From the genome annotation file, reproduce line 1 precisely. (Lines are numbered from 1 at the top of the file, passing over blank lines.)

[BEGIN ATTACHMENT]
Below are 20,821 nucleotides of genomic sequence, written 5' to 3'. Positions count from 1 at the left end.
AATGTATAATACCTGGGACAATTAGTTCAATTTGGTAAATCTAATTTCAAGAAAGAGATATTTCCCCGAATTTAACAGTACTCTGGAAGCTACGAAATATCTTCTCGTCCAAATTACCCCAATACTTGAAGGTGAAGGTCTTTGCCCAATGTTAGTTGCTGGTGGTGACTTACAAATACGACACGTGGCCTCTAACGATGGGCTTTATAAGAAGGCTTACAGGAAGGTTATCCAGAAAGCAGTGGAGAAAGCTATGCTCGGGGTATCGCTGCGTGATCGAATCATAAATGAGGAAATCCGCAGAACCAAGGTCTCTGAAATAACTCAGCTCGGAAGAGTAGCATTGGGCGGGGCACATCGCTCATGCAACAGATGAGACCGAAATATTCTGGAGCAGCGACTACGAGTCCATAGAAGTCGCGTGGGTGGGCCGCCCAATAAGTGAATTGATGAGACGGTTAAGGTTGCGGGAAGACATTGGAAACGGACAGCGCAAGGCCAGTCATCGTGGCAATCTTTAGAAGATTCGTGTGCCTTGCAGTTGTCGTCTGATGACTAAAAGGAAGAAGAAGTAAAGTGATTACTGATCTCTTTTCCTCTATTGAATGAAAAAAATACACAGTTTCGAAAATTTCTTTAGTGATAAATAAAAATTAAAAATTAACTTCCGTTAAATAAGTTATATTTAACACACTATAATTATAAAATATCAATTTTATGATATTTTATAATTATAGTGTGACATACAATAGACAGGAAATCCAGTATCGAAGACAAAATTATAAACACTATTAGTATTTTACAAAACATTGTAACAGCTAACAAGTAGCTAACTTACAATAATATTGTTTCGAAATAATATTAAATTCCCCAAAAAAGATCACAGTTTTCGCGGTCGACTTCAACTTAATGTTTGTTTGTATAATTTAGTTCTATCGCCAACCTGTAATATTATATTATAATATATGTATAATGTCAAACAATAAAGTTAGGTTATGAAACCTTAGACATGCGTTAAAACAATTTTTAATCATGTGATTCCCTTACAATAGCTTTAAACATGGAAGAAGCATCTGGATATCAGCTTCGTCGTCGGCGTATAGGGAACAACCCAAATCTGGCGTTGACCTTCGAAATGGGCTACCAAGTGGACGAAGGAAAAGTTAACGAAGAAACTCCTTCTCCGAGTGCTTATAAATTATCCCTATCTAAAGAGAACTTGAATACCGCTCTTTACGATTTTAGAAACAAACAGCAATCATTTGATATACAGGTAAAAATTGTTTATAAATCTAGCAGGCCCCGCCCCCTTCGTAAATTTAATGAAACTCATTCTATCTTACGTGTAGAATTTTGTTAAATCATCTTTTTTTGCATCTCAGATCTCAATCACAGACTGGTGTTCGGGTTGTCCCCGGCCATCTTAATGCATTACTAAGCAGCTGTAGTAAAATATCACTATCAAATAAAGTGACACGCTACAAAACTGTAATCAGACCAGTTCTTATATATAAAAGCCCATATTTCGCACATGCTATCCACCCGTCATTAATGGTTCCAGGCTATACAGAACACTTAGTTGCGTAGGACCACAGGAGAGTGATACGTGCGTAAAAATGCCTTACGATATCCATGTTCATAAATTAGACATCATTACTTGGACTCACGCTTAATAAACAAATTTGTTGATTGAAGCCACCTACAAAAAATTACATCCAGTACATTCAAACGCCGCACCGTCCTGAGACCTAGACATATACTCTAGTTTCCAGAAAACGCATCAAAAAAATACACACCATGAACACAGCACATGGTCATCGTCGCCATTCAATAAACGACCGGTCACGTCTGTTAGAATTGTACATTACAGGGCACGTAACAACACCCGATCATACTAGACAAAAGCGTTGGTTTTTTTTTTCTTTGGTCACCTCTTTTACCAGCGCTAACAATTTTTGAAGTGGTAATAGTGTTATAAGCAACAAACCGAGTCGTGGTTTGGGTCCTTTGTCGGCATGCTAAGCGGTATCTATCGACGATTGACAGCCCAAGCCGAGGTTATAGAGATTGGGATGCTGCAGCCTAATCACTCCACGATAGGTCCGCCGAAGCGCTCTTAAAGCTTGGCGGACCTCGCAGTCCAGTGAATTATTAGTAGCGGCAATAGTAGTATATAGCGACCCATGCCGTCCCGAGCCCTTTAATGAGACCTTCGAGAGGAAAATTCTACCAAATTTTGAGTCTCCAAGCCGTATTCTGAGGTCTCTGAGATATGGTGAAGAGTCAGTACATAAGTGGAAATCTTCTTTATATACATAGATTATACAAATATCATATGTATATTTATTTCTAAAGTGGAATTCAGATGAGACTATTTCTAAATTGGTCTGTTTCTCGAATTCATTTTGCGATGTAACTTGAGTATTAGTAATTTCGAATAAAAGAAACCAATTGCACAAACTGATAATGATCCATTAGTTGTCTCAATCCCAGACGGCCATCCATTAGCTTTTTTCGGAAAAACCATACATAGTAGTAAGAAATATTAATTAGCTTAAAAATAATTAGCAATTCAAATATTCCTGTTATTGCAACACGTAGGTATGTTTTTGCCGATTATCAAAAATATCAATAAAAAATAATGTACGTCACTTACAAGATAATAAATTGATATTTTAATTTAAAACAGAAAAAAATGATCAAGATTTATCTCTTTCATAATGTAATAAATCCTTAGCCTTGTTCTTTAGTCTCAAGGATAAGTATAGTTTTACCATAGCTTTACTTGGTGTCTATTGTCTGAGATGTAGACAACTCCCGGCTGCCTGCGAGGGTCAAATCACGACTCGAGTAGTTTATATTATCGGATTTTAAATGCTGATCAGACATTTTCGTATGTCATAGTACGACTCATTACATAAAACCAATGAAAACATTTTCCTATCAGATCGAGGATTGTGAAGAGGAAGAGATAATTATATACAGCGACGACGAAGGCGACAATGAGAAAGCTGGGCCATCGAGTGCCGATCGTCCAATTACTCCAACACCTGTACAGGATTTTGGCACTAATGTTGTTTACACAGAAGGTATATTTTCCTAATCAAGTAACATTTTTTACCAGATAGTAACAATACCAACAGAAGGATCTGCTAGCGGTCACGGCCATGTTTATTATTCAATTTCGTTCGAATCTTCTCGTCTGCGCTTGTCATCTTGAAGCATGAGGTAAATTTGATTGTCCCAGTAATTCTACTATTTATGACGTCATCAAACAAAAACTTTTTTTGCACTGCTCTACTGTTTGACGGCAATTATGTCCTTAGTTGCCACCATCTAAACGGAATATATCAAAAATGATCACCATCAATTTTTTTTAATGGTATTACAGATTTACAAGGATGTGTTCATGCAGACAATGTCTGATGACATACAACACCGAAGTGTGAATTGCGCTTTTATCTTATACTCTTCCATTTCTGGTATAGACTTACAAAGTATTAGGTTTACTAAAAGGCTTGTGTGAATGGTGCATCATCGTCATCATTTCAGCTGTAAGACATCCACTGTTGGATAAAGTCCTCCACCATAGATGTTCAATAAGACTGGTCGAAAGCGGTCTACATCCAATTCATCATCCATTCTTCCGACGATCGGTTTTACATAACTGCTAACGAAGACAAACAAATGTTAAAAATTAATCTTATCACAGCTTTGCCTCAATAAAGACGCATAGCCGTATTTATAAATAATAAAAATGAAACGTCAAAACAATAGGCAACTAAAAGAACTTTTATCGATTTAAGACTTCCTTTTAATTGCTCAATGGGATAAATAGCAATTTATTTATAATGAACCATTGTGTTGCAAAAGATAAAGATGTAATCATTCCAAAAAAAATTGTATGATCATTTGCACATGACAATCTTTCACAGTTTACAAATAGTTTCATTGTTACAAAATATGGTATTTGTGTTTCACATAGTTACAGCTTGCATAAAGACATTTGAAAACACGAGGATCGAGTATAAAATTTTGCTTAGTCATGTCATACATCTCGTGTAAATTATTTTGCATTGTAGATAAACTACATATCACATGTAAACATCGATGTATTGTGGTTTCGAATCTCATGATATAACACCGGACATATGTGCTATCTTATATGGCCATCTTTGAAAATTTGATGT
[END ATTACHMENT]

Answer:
Below are 20,821 nucleotides of genomic sequence, written 5' to 3'. Positions count from 1 at the left end.